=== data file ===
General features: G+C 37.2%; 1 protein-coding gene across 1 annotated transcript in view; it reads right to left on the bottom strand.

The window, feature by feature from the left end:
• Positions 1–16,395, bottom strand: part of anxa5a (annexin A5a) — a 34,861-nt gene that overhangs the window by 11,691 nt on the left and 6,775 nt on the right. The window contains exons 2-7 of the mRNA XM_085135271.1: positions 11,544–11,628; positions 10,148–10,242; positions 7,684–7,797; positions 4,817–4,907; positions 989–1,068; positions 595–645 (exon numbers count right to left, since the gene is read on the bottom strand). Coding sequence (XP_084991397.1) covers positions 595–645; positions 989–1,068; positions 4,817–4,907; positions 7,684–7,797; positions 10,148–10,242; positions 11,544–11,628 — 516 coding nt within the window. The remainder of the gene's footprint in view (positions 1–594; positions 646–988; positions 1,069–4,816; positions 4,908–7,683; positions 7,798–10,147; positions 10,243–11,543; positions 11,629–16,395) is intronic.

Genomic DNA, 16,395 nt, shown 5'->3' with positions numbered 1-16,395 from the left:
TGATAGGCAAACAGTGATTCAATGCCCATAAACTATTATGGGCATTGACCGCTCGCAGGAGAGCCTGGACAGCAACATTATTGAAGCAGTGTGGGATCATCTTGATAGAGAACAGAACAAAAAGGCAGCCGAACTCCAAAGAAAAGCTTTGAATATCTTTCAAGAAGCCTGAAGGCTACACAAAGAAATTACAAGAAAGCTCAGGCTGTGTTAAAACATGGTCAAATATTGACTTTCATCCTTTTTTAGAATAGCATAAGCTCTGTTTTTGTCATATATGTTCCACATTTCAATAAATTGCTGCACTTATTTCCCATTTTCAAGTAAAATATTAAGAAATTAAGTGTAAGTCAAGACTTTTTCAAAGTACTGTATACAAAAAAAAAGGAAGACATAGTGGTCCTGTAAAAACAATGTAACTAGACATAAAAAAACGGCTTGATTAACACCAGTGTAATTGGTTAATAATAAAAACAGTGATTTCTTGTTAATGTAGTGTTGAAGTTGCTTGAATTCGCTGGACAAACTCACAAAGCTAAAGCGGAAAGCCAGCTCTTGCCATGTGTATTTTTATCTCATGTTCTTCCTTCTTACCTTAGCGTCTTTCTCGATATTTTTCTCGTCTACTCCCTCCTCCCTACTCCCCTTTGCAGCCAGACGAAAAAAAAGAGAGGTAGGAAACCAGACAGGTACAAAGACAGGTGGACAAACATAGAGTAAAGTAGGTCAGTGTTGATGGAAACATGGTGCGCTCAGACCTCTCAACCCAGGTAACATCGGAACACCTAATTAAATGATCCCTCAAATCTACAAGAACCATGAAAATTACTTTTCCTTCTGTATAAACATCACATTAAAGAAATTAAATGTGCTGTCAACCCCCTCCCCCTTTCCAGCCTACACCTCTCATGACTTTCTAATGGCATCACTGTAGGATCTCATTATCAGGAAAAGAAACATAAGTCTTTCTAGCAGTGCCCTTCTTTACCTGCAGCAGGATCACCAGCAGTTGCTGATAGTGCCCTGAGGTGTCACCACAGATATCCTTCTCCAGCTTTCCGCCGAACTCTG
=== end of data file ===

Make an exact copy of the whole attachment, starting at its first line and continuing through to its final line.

General features: G+C 37.2%; 1 protein-coding gene across 1 annotated transcript in view; it reads right to left on the bottom strand.

The window, feature by feature from the left end:
• Positions 1–16,395, bottom strand: part of anxa5a (annexin A5a) — a 34,861-nt gene that overhangs the window by 11,691 nt on the left and 6,775 nt on the right. The window contains exons 2-7 of the mRNA XM_085135271.1: positions 11,544–11,628; positions 10,148–10,242; positions 7,684–7,797; positions 4,817–4,907; positions 989–1,068; positions 595–645 (exon numbers count right to left, since the gene is read on the bottom strand). Coding sequence (XP_084991397.1) covers positions 595–645; positions 989–1,068; positions 4,817–4,907; positions 7,684–7,797; positions 10,148–10,242; positions 11,544–11,628 — 516 coding nt within the window. The remainder of the gene's footprint in view (positions 1–594; positions 646–988; positions 1,069–4,816; positions 4,908–7,683; positions 7,798–10,147; positions 10,243–11,543; positions 11,629–16,395) is intronic.

Genomic DNA, 16,395 nt, shown 5'->3' with positions numbered 1-16,395 from the left:
TGATAGGCAAACAGTGATTCAATGCCCATAAACTATTATGGGCATTGACCGCTCGCAGGAGAGCCTGGACAGCAACATTATTGAAGCAGTGTGGGATCATCTTGATAGAGAACAGAACAAAAAGGCAGCCGAACTCCAAAGAAAAGCTTTGAATATCTTTCAAGAAGCCTGAAGGCTACACAAAGAAATTACAAGAAAGCTCAGGCTGTGTTAAAACATGGTCAAATATTGACTTTCATCCTTTTTTAGAATAGCATAAGCTCTGTTTTTGTCATATATGTTCCACATTTCAATAAATTGCTGCACTTATTTCCCATTTTCAAGTAAAATATTAAGAAATTAAGTGTAAGTCAAGACTTTTTCAAAGTACTGTATACAAAAAAAAAGGAAGACATAGTGGTCCTGTAAAAACAATGTAACTAGACATAAAAAAACGGCTTGATTAACACCAGTGTAATTGGTTAATAATAAAAACAGTGATTTCTTGTTAATGTAGTGTTGAAGTTGCTTGAATTCGCTGGACAAACTCACAAAGCTAAAGCGGAAAGCCAGCTCTTGCCATGTGTATTTTTATCTCATGTTCTTCCTTCTTACCTTAGCGTCTTTCTCGATATTTTTCTCGTCTACTCCCTCCTCCCTACTCCCCTTTGCAGCCAGACGAAAAAAAAGAGAGGTAGGAAACCAGACAGGTACAAAGACAGGTGGACAAACATAGAGTAAAGTAGGTCAGTGTTGATGGAAACATGGTGCGCTCAGACCTCTCAACCCAGGTAACATCGGAACACCTAATTAAATGATCCCTCAAATCTACAAGAACCATGAAAATTACTTTTCCTTCTGTATAAACATCACATTAAAGAAATTAAATGTGCTGTCAACCCCCTCCCCCTTTCCAGCCTACACCTCTCATGACTTTCTAATGGCATCACTGTAGGATCTCATTATCAGGAAAAGAAACATAAGTCTTTCTAGCAGTGCCCTTCTTTACCTGCAGCAGGATCACCAGCAGTTGCTGATAGTGCCCTGAGGTGTCACCACAGATATCCTTCTCCAGCTTTCCGCCGAACTCTG